Dr Gemma Newlands
Departmental Research Lecturer in AI & Work
Gemma Newlands is a Departmental Research Lecturer in AI & Work. As an organisational sociologist, her research explores the impact of artificial intelligence on work and organisations.
Internet and Society is a comprehensive course designed to provide an overview of major themes, theories, and concepts related to the social implications of the Internet. Taking a multidisciplinary approach which combines several social science disciplines, this course will explore the social impact of the Internet’s evolution, addressing both its opportunities and challenges. Throughout the course, students will have the opportunity to delve into the impact of the Internet (and other emerging technologies) on various aspects of human society from economics and politics to the development of cultural artifacts. Students will discuss the role of smartphones, social media, and online platforms in shaping modern communication paradigms, while learning to critically evaluate the impact of emerging technologies, such as artificial intelligence and the Internet of Things, on society at large. This course takes a global perspective, embracing the localised and context-specific development of the Internet as well as its transformation into a worldwide communication and information network. This course emphasizes the inclusion of current academic research, highlighting commonalities and differences in various research approaches within the broader field of Internet studies. Ultimately, the course aims to provide students from diverse academic backgrounds with a shared foundation in Internet research and the skills to engage in critical thinking and constructive discussions about complex Internet-related issues.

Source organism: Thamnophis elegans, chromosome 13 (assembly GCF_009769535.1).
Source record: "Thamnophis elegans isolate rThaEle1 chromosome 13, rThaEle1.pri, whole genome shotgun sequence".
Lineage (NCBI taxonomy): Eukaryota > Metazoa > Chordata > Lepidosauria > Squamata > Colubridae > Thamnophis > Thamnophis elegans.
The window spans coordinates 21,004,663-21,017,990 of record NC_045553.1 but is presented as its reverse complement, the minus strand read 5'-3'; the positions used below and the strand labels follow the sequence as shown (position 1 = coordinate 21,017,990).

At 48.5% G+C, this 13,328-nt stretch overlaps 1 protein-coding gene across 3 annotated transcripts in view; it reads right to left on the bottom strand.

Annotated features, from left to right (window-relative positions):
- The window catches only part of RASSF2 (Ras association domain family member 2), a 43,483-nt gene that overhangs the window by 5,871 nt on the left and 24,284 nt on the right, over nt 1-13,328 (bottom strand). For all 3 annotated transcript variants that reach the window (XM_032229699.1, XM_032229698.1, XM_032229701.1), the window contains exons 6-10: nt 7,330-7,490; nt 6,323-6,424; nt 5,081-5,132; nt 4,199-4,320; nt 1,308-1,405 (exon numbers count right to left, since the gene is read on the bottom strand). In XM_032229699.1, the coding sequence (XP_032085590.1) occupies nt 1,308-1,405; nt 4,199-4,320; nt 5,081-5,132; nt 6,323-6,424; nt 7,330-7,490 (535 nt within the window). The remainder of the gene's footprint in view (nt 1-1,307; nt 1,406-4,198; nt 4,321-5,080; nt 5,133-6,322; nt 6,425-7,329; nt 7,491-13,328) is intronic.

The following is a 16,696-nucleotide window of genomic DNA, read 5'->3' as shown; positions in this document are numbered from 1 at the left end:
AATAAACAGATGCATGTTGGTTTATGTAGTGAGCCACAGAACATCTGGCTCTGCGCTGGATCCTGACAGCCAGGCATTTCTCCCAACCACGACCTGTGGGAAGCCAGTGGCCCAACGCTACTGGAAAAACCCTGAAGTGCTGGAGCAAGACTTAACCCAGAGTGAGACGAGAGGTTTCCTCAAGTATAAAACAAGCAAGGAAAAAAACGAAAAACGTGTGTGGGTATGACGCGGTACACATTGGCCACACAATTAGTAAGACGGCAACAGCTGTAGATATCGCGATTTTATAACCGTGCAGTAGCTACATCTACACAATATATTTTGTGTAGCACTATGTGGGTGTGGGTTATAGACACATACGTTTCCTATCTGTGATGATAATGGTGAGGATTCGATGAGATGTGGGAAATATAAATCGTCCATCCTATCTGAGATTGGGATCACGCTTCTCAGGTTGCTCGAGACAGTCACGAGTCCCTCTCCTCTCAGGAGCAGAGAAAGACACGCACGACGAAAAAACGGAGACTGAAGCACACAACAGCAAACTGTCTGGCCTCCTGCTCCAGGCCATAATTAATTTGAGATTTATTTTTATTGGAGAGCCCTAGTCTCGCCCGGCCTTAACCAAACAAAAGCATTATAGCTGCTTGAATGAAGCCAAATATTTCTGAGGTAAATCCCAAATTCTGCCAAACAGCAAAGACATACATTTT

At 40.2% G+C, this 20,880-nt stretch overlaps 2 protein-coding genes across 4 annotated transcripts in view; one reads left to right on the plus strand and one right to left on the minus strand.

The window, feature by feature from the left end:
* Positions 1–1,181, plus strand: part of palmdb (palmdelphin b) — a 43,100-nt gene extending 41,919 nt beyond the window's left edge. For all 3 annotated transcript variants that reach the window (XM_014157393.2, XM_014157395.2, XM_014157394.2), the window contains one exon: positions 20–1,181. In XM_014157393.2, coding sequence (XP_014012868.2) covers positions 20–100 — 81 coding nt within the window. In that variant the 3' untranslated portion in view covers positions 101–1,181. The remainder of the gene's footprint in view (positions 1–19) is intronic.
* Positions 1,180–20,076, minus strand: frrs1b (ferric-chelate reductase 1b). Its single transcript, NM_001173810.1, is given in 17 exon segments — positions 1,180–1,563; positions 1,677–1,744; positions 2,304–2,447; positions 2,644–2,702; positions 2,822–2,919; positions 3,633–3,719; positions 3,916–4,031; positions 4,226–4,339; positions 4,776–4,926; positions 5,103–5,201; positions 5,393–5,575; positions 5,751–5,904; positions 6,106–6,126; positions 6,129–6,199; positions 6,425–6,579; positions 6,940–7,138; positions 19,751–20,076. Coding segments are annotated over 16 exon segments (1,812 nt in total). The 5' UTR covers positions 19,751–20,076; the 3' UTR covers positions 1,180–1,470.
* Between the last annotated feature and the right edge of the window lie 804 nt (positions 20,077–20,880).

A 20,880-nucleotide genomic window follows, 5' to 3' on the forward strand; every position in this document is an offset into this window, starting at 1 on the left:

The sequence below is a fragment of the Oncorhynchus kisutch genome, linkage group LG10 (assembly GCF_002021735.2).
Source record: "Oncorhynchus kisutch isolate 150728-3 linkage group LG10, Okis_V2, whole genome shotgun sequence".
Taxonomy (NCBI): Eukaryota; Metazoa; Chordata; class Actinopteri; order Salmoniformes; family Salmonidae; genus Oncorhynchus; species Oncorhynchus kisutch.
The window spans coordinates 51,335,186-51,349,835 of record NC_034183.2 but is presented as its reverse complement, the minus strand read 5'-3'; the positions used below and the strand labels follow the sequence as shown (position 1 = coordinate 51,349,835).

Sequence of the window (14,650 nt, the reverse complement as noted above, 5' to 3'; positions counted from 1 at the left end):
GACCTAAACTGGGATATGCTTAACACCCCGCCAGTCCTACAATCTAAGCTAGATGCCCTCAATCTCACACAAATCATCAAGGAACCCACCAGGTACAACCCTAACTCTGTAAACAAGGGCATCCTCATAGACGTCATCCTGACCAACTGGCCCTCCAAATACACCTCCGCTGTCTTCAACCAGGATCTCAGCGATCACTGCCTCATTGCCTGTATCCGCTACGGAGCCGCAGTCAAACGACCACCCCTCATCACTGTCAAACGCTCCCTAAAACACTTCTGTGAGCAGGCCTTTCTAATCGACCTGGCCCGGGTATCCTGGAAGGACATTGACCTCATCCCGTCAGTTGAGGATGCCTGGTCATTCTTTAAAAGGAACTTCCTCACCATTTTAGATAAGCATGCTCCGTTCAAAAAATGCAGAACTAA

Across eight weeks, the Internet and Society course will cover key themes, topics, and debates in the broad field of Internet Studies. The course will equip students with an understanding of social theories from across the social sciences and an indication of how to apply them to their own research on Internet-related topics. Since the topics and technologies are developing rapidly, the course aims to provide an up-to-date overview of current academic debates and concerns. The course will range from questions of digital inequality, identity, and infrastructures to questions around the use of AI, fintech and social media. This course will provide a solid and comprehensive theoretical and conceptual foundation upon which students can build in the remainder of the SSI programme.
At the end of the course students will be able to:
Week 1: Introduction to Internet and Society
Week 2: Digital Inequalities
Week 3: The Individual as Subject and Object Online
Week 4: Communication and Culture
Week 5: Politics and Activism
Week 6: Economics of the Internet
Week 7: AI and Society
Week 8: Time and Space